Friday, January 20, 2006

Reflections in a Golden Eye...

"“Photography is silent talk," late photography collector and curator Sam Wagstaff was wont to say. As Artforum said in 1997, "Wagstaff's curatorial genius and mania was juxtaposition. He paired discontinuous photographs to create a strange beauty, adding to the odd resonance of the photographs themselves, as in his wild and funny placement of Count de Montizon's recumbent The Hippopotamus at the Zoological Gardens, Regents Park, 1855, next to Lewis Carroll's sly odalisque, Portrait of a Young Boy, ca. 1857."

Were it not for Wagstaff's obsessive eyes, his penchant for the obscure and subversive, and his not-so-silent talk about the medium, photography might still be as under-appreciated and uncollectable as it was up until the late 1970s. Back in New York's swinging Studio 54 era, Wagstaff (incidentally, Robert Mapplethorpe's lover and mentor), trumped even Andy Warhol as champion of the inherent sexiness of looking at photographs, and by association, everything else the eye could see. "Some images," he noted, "allow you to linger, allow you to return again and again to a special mind-place that is sexy in the best sense of the word - emotional, intellectual, and sensual." This was the kind of simple and scandalous talk that made Wagstaff a reigning prince and provocateur in the art world. He was quick to throw vitriolic tirades at elitist curators pickled in their ancient ivory towers. His lively (and overtly gay) personal code of titillation and visual whimsy spread like confetti through the newly emerging moneyed and powerful ranks of "uber-art-fags". Soon enough, with Wagstaff's urging, Mapplethorpe's lens would uncap black penises for every mom and village priest to wrestle with in private.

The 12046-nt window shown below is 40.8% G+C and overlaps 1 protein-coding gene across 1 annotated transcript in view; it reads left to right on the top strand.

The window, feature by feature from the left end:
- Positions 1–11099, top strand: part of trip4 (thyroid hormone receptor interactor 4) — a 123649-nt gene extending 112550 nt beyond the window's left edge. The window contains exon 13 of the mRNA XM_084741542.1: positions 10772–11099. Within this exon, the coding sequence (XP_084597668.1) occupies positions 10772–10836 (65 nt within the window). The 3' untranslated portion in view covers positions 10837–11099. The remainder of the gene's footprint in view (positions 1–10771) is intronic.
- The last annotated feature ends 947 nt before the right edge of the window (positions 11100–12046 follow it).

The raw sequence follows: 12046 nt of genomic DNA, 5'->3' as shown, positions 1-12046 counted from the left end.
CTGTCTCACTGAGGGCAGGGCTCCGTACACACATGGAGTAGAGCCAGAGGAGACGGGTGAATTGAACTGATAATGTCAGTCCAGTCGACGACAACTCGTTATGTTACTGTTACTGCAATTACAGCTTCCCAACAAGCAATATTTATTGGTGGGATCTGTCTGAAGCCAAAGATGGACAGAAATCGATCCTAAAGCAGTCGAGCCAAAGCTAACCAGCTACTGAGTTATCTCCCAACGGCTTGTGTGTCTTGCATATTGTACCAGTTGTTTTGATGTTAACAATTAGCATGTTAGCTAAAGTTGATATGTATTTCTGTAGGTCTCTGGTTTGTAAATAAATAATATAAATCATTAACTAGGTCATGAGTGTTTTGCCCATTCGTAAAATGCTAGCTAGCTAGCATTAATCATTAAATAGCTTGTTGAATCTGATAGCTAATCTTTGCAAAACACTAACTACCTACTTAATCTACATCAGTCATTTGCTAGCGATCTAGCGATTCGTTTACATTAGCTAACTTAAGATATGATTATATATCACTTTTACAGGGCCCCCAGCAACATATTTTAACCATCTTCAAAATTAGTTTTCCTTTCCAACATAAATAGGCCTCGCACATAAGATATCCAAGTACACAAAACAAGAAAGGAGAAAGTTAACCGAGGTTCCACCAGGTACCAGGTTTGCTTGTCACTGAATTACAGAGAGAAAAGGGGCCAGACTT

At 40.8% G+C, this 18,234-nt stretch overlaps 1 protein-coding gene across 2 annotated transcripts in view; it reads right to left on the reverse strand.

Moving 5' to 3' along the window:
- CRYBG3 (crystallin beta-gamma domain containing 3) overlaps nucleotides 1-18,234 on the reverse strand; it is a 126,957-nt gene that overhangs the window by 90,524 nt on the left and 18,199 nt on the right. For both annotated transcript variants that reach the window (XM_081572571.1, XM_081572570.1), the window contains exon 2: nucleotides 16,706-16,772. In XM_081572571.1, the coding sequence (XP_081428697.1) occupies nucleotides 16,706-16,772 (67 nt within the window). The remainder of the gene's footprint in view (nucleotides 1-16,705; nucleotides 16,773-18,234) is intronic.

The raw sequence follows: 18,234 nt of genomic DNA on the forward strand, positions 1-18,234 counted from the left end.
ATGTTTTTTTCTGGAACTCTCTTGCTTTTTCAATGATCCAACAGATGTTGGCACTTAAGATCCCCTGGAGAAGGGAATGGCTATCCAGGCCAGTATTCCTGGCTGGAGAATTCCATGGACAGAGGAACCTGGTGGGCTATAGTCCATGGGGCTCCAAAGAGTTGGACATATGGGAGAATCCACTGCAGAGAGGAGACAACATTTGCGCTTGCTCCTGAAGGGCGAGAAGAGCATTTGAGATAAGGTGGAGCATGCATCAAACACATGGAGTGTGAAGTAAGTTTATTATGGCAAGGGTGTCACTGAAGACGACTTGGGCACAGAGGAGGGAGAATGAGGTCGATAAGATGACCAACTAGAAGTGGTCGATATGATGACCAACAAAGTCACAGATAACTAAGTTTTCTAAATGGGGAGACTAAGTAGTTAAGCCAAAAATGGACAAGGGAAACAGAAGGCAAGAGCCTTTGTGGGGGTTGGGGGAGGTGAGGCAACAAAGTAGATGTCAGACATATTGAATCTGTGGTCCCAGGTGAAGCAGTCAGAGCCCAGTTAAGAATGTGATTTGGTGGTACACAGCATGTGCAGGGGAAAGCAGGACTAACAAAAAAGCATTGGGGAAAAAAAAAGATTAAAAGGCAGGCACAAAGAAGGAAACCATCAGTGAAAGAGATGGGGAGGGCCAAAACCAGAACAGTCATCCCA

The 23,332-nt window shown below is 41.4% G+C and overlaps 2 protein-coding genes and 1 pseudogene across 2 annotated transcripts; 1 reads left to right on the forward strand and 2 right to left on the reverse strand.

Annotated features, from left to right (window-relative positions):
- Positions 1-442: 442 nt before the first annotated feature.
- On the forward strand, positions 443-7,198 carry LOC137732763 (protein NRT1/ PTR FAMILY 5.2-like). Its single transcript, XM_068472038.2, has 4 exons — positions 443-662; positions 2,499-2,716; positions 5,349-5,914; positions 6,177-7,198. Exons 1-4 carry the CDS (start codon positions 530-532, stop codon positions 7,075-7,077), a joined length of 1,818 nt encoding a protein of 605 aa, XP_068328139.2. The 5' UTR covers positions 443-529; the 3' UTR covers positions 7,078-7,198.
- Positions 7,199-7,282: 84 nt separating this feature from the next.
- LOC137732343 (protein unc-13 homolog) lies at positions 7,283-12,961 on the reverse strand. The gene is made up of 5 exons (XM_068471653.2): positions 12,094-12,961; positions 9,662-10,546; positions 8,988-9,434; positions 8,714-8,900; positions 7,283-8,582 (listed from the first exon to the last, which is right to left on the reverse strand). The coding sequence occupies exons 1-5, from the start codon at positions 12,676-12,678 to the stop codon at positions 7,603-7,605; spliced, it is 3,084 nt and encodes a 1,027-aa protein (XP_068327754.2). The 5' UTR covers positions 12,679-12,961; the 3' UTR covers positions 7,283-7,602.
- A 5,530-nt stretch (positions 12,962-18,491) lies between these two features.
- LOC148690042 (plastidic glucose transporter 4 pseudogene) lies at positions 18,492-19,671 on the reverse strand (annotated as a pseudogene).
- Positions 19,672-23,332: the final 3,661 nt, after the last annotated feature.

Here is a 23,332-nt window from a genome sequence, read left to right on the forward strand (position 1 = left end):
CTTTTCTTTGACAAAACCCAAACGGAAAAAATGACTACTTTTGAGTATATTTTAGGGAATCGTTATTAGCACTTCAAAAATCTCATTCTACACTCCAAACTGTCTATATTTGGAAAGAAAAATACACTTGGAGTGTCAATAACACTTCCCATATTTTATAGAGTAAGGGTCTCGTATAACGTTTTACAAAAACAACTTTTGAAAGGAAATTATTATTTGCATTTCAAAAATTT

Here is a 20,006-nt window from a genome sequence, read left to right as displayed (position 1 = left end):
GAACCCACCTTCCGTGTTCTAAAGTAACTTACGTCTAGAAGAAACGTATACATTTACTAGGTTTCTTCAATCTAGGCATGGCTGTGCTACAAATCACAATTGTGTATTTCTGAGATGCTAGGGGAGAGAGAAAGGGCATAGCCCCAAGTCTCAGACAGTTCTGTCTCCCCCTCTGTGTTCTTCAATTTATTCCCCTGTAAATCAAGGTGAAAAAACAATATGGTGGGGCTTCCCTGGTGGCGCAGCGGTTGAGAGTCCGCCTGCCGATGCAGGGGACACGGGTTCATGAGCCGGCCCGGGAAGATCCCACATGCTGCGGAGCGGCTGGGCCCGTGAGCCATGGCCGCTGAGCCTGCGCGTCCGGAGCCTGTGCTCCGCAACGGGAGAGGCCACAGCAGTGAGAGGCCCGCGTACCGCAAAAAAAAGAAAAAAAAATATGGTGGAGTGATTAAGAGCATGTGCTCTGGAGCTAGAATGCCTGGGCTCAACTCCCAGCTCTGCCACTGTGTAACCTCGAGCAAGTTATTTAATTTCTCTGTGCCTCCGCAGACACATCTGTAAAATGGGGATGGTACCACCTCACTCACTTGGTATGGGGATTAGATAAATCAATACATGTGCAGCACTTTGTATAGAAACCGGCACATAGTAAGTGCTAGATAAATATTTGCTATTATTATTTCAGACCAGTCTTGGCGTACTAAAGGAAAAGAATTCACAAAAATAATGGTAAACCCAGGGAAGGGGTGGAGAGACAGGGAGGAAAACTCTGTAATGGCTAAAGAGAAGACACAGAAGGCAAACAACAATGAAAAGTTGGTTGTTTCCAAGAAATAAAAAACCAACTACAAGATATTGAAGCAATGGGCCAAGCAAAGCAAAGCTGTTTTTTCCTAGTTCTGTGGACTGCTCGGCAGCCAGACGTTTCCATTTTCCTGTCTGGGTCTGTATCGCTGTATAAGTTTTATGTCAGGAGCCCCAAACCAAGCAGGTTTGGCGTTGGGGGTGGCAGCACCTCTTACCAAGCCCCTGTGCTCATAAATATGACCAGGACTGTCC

The Wagstaff way of seeing quickly became the sacred bedrock upon which a whole new flock of aggressive collectors and curators fashioned their empires. And to close, a stretch: Could it be that the ascendancy and mass popularization of Wagstaff's talent for homoerotic juxtaposition is one reason why kissing cowboys rule the box office today? Well you'll just have to ask the next guy in a cowboy hat you see.


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